Helping Your Student When They Are Sick
Learning to Take Care of Themselves
With students living together in residence halls and apartments, eating together in the dining hall, and sitting closely together in classrooms, illnesses and infections can spread easily. Remember when your child started preschool and brought home every cold? It’s a bit like that, except this time they must manage it on their own. Expect that the first time your college student gets sick on campus will be tough for both of you. As a parent or guardian, you know most colds and minor illnesses can be managed with extra fluids and rest, and your student will likely be feeling better soon. It is not necessary for your student to see a health care provider every time he or she is under the weather, especially for things like colds.
For many students, attending college is the first time they will be living away from you. You probably have advised and guided their health needs most of their lives. As they became teens, they have developed more self awareness. Your student should continue to develop self-awareness of their physical and emotional well-being and continue to learn to be proactive with self-care practices that are important to their success at school and beyond. There are many things for your student to consider when it comes to taking care of themselves while at school, and your student can learn more about knowing what their body needs to feel its best.
Teach Your Student to Treat a Minor Illness or Injury Themselves
There is a lot your student can do on their own to treat a minor injury or illness. Keeping basic first aid and over-the-counter medications on hand can help them manage some minor issues. Many campus convenience stores, book stores, and sometimes vending machines sell the items your student needs to self-treat scrapes, colds, headaches, and other minor illnesses and injuries.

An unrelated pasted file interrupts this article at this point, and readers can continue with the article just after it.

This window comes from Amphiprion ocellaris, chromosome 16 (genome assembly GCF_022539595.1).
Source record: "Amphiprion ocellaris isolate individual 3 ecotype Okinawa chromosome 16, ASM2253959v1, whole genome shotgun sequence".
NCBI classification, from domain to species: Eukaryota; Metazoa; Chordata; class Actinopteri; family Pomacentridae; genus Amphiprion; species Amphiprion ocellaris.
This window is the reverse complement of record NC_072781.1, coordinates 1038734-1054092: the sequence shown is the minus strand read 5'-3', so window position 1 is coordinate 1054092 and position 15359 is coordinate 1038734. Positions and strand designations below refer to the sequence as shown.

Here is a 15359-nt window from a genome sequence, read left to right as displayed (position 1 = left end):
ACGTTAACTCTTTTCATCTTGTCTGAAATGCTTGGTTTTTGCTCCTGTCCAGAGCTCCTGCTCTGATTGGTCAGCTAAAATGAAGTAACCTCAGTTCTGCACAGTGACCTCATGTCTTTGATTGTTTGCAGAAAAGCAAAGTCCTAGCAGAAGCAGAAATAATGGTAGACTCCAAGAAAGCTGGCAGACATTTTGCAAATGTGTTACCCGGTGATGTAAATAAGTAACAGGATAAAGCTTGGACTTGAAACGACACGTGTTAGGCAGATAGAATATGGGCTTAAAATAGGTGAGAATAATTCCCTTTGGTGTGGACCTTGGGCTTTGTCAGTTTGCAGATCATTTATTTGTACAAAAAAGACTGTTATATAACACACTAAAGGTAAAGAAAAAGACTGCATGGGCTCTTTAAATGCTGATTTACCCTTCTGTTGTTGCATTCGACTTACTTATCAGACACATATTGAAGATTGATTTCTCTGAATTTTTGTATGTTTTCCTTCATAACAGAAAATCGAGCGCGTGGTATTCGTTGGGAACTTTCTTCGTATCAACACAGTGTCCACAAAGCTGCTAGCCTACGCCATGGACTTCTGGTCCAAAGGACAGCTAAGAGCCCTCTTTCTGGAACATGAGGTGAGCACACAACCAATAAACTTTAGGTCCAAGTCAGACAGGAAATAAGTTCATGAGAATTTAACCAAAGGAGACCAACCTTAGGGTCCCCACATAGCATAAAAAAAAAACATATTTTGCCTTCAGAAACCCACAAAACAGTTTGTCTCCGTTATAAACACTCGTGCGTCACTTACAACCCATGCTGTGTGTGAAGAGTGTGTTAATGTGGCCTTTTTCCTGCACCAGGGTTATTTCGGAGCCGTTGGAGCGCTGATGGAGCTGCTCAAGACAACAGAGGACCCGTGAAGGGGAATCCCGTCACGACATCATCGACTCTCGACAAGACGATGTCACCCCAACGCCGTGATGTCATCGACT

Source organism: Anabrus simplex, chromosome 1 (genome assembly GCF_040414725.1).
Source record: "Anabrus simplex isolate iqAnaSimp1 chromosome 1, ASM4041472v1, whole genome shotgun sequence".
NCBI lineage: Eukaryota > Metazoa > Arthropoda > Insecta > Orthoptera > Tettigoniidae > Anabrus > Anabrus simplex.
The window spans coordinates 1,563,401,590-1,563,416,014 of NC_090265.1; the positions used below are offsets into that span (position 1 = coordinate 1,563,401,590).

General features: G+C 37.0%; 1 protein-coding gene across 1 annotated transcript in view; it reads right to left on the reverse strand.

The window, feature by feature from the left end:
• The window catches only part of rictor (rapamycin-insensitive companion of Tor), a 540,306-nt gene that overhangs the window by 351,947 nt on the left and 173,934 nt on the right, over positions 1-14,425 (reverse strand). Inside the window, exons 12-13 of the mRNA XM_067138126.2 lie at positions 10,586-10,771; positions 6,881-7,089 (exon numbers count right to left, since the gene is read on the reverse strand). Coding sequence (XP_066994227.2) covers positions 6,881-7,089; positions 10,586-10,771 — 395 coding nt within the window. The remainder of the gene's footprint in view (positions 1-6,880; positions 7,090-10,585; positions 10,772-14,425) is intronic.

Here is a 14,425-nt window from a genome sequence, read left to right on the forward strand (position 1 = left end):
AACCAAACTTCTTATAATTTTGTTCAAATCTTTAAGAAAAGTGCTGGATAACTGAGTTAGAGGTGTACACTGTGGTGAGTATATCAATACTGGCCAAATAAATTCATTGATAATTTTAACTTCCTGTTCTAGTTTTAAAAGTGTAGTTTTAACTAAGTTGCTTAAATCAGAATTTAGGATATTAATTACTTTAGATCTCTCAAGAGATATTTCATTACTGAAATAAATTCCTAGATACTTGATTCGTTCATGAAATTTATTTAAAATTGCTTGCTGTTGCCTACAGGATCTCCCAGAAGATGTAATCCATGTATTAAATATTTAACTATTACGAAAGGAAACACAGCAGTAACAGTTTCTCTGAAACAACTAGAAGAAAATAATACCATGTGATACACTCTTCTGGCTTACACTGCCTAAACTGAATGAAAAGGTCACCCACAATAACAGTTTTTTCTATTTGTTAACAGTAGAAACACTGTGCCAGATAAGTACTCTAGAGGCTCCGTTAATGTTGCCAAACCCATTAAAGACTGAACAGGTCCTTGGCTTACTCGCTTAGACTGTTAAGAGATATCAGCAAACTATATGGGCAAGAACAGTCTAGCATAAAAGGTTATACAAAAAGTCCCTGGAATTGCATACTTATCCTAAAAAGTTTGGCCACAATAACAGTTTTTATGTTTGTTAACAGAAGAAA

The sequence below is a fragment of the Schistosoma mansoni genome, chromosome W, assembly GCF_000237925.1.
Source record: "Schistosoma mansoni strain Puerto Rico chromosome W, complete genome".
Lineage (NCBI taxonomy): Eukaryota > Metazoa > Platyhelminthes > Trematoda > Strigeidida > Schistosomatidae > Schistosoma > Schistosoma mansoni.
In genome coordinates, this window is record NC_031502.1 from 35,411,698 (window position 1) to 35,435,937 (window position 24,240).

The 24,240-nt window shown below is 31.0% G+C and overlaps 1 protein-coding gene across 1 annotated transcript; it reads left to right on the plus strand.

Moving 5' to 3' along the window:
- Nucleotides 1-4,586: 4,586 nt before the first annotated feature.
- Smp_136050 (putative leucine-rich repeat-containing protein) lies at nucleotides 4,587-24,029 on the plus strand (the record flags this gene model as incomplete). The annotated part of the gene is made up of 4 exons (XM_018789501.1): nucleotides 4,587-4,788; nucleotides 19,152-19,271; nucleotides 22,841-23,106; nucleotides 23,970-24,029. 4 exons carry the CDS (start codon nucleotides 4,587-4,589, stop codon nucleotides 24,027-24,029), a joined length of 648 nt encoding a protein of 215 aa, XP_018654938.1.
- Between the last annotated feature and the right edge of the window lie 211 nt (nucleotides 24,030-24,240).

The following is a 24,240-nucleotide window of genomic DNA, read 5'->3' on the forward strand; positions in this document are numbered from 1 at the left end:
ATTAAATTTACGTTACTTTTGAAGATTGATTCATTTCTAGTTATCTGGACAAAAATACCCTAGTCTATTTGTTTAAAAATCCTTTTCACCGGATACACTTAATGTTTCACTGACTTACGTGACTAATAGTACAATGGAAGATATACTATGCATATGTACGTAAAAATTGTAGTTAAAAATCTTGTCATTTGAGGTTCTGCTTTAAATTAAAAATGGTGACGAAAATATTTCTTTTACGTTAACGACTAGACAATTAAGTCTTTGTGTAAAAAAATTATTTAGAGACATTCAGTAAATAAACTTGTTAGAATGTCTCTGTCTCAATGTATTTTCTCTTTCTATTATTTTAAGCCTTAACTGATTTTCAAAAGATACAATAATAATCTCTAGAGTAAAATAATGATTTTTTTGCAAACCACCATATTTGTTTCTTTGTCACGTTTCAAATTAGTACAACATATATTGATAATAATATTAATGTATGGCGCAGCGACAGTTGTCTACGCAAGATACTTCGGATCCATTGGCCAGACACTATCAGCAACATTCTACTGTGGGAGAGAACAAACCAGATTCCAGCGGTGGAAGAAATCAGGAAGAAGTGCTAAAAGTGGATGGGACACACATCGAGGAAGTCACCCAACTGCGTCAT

Always advise your student to seek medical care if they are unsure about their symptoms or if their symptoms don’t improve or worsen.
Talk with your student about the basics of treating a minor illness or injury.
Help Create A Self-Care Survival Kit
You can also help your student by helping them to put together a Self-Care Survival Kit.
Help Your Student to Prevent Illness
No one likes to get sick, and even a minor illness like a cold can be overwhelming for your student. Fortunately, there are some simple steps they can take to prevent common illnesses like colds and flu.
Discuss When and Where to Go for Treatment
While the newness of college is still setting in and your student is navigating classes and new expectations, not feeling well physically or emotionally can be tough! If your student is new to campus or simply managing this for the first time themselves, the unfamiliarity of what to do can bring an added challenge.
Some of these barriers can be managed by knowing when to seek care, where to go for care, and what it will be like when they go. Read more about seeking care for physical illness and injuries, when to seek help, seeking care for emotional or mental health issues, and where to go for treatment here. As part of learning to care for themselves, encourage your student to keep the phone number for the student health and wellness centers handy. Due to HIPAA law, your student will need to schedule appointments on their own, so it’s important that they know where to call for their medical needs.
Help Your Student Learn to Protect Their Emotional Well-Being
Your student’s emotional well-being is just as important to their success as their physical well-being. Since our thoughts, feelings, and actions are all interconnected, it is integral for your student to take steps to protect their emotional health and to manage stress. That’s where self-care comes in. Oxford Dictionary defines self-care as “the practice of taking an active role in protecting one’s own well-being and happiness, in particular during times of stress.” Discuss with your student how they can practice self-care to help manage stressors.
If your student’s school provides on-campus counseling or mental health services, encourage your student to know where and how to access treatment. Knowing where to find the phone number to schedule appointments and what their appointment policy is (for example, does the counseling center allow walk-in or same-day appointments?) can help your student manage their emotional and mental well-being.